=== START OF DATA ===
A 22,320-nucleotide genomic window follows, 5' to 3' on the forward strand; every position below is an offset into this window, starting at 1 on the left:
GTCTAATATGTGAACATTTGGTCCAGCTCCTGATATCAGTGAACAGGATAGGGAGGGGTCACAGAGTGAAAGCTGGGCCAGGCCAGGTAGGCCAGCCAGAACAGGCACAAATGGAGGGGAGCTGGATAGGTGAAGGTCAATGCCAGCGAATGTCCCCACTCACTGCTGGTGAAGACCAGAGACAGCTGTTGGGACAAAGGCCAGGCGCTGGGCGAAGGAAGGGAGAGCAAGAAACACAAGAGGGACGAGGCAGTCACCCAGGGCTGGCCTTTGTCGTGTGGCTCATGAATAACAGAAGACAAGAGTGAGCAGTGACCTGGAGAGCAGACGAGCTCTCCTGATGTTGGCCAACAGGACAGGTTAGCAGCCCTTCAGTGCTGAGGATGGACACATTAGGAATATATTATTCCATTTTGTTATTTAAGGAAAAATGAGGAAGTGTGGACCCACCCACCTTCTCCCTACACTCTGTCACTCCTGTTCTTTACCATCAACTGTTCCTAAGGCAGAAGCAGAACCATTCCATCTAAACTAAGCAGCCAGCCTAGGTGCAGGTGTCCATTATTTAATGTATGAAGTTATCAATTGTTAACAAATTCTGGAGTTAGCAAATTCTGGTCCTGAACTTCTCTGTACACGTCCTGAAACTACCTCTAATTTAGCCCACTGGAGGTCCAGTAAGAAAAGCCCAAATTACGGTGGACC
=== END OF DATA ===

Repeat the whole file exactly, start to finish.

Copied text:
A 22,320-nucleotide genomic window follows, 5' to 3' on the forward strand; every position below is an offset into this window, starting at 1 on the left:
GTCTAATATGTGAACATTTGGTCCAGCTCCTGATATCAGTGAACAGGATAGGGAGGGGTCACAGAGTGAAAGCTGGGCCAGGCCAGGTAGGCCAGCCAGAACAGGCACAAATGGAGGGGAGCTGGATAGGTGAAGGTCAATGCCAGCGAATGTCCCCACTCACTGCTGGTGAAGACCAGAGACAGCTGTTGGGACAAAGGCCAGGCGCTGGGCGAAGGAAGGGAGAGCAAGAAACACAAGAGGGACGAGGCAGTCACCCAGGGCTGGCCTTTGTCGTGTGGCTCATGAATAACAGAAGACAAGAGTGAGCAGTGACCTGGAGAGCAGACGAGCTCTCCTGATGTTGGCCAACAGGACAGGTTAGCAGCCCTTCAGTGCTGAGGATGGACACATTAGGAATATATTATTCCATTTTGTTATTTAAGGAAAAATGAGGAAGTGTGGACCCACCCACCTTCTCCCTACACTCTGTCACTCCTGTTCTTTACCATCAACTGTTCCTAAGGCAGAAGCAGAACCATTCCATCTAAACTAAGCAGCCAGCCTAGGTGCAGGTGTCCATTATTTAATGTATGAAGTTATCAATTGTTAACAAATTCTGGAGTTAGCAAATTCTGGTCCTGAACTTCTCTGTACACGTCCTGAAACTACCTCTAATTTAGCCCACTGGAGGTCCAGTAAGAAAAGCCCAAATTACGGTGGACC